Cat Coode: Technically Speaking


How -and WHY- You Need to Pick Better Online Passwords

Your passwords are the keys to your valuable personal information

by: Cat Coode
How to choose a secure password |

Recently, the top 25 most common passwords were published and the list was full of predictable choices such as 'password', '1234' and 'qwerty'. And to show the signs of the times, 'starwars' and 'solo' also made it to the top.

I read the list and laughed. Seriously who uses 'password' for a password? Then I realized… I have. And I am betting you have too. The average person online now has around 100 digital accounts. Before you think that is a ludicrous number, consider all the accounts you use:

  • Primary accounts: email, social networks, banking (including PayPal) and anything connected to your credit cards.  
  • Secondary Accounts: Used less frequently, such as cell phone provider, utility bills, online shopping sites, app stores etc
  • Tertiary Accounts: One-offs that you used once or twice to get something online.

I have no less than 80 passwords written down which don’t include my primary accounts or those tertiary ones.

And if you are using ‘password’ or anything that predictable, you may as well not have a password at all.

Why it matters

Hackers are getting much better at writing programs to break passwords, especially common words. They use programs called ‘dictionary attacks’ where they take your email account (which could have come from any number of places) and then they try it with millions of ordinary words in the password field. The scary part, it takes seconds. It is that easy.

Your primary accounts should be considered sacred because they lead to your most valuable assets online: your personal data and your finances. If nothing else, these accounts should have kick-ass passwords on them and they should all be different (in the event that one account gets hacked, you do not want people gaining access to any others).

I will admit to reusing passwords on my secondary accounts, like access to Netflix or on my library card. Is this a risk? Sure, there is information associated to these accounts like my name and address, but as far as my viewing history or book holds go, I am not so worried.

As for the tertiary accounts, they don’t seem to matter: race results for your kids’ event or signing up for free dinner on your birthday at a restaurant. Problem here is that those accounts also contain personal info and you really should be more protective than just giving it away. The combination of your name and birth date from one of these places could be enough for a hacker to set up an account somewhere else in your name, or your child’s. Tips to avoid this below.

Picking better passwords

As you could have guessed, longer and more complicated is always better. The ideal password is 8 characters long, isn’t in the dictionary and includes both numbers and symbols. Yikes.

Here are some tips to create strong passwords:

  • Acronyms are better than words. Use a sentence to easily remember Ex. Mary Had A Little Lamb could be MHALLLLLL
  • Add numbers when possible. Ex. Harry Potter and the Goblet of Fire is Book #4 could be HPATGOFIB#4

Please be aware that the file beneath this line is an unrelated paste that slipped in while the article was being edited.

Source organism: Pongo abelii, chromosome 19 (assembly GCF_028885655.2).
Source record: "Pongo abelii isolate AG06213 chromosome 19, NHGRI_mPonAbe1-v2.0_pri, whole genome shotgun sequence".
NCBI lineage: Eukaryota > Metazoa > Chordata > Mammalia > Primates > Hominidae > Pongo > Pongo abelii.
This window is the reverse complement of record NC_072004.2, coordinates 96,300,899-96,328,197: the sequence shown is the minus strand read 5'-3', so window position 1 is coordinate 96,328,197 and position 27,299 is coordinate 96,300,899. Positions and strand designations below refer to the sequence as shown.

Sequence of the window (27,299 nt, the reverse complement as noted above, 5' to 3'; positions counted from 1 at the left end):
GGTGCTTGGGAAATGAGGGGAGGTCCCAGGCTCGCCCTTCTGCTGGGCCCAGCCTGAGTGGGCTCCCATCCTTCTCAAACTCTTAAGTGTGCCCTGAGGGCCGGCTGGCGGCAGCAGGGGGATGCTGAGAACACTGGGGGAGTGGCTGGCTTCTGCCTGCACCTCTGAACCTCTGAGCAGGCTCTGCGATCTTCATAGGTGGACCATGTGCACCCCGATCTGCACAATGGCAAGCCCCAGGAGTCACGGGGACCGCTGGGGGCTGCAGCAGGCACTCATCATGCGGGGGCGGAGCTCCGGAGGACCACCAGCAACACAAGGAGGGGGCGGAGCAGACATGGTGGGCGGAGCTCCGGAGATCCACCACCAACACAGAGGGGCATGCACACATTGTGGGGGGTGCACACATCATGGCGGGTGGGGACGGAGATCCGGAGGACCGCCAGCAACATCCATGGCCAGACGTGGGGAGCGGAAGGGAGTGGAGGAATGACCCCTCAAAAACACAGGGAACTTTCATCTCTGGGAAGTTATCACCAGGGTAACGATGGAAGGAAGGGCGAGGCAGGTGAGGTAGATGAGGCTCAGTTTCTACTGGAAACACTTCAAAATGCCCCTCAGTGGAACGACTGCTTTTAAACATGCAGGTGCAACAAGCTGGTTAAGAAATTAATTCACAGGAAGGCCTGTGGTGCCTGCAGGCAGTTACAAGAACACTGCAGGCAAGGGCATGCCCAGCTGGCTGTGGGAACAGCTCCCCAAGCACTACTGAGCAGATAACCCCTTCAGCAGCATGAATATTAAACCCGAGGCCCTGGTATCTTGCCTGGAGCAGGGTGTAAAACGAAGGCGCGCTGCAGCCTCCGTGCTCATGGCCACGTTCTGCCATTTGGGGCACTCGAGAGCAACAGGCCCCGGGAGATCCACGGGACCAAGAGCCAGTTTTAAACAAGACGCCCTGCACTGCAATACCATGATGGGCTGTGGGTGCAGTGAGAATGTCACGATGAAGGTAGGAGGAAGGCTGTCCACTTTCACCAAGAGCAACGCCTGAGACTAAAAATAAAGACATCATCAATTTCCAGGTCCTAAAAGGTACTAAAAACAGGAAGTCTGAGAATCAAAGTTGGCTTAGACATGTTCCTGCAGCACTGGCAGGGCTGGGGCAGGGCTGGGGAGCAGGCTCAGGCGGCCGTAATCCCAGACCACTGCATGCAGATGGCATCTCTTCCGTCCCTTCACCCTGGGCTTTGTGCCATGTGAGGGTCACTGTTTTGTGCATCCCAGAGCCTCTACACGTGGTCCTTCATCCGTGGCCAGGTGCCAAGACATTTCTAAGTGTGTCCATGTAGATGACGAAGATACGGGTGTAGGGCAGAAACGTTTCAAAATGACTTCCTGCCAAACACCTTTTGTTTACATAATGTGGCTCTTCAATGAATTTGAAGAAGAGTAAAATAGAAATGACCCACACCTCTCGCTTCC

• Pick nicknames that you have for you or your children that are made up words. Ex Limplillies (<- full disclosure, I just made this up, my kids are not limplillies, but they’d probably respond to it anyway)
  • Use a ‘root’ word or sentence that is not in the dictionary and then add different endings for each password. Ex Rosble12, Rosble65, Rosble98. Not as safe as unique passwords but harder to crack and easier to remember.

Alternate ways to log in

Many websites are now offering Single Sign On. This is the ability to use your Facebook, Google, or Twitter ID to log in. If this is a trusted site, this could be a good option; HOWEVER (big caveat here), when you do this you allow the new website access to your personal information from your social network. For a full list of what info you give away, you can read more in my article on Signing in Using Social Media Logins.

The other option is to fake it. I literally just created a fake account to get access to the MS Readathon page for my daughter. All I wanted was the end date of the event at her school but I was not interested in creating a real account to do it. I made up a name and an email. If you want to create an account with a fake email but still need it to be legit, you can always use 10 minute mail. This creates a temporary email address that lasts, well, 10 minutes. Long enough to get in, verify the account, do what you need, and leave no trace behind.

How do I remember them all?

I get this question all of the time. There is no right answer, so do what works for you. You should have your primary passwords memorized, especially if you use them daily.

  • I write down clues for each of my passwords. If the password was the Mary Had a Little Lamb acronym, I may say ‘as snow’ on my list. If the password is the Harry Potter acronym I may say ’Horntail’ (dragon from the 4th book). 
  • You can write your actual passwords down and hide them. But they better be very well hidden.
  • Finally you can use a password keeper program to save them for you. If you do decide to do this, make sure your passwords are encrypted (kept in code, not in regular text), and that the program is reliable. You can read PC Magazine’s review of password keepers to see if one is right for you.

In summary

  • A simple password is equivalent to not having a password at all
  • Long and strong passwords are safest
  • Use, but be wary of, Single Sign Ons
  • Find a safe way to keep your password list that works for you

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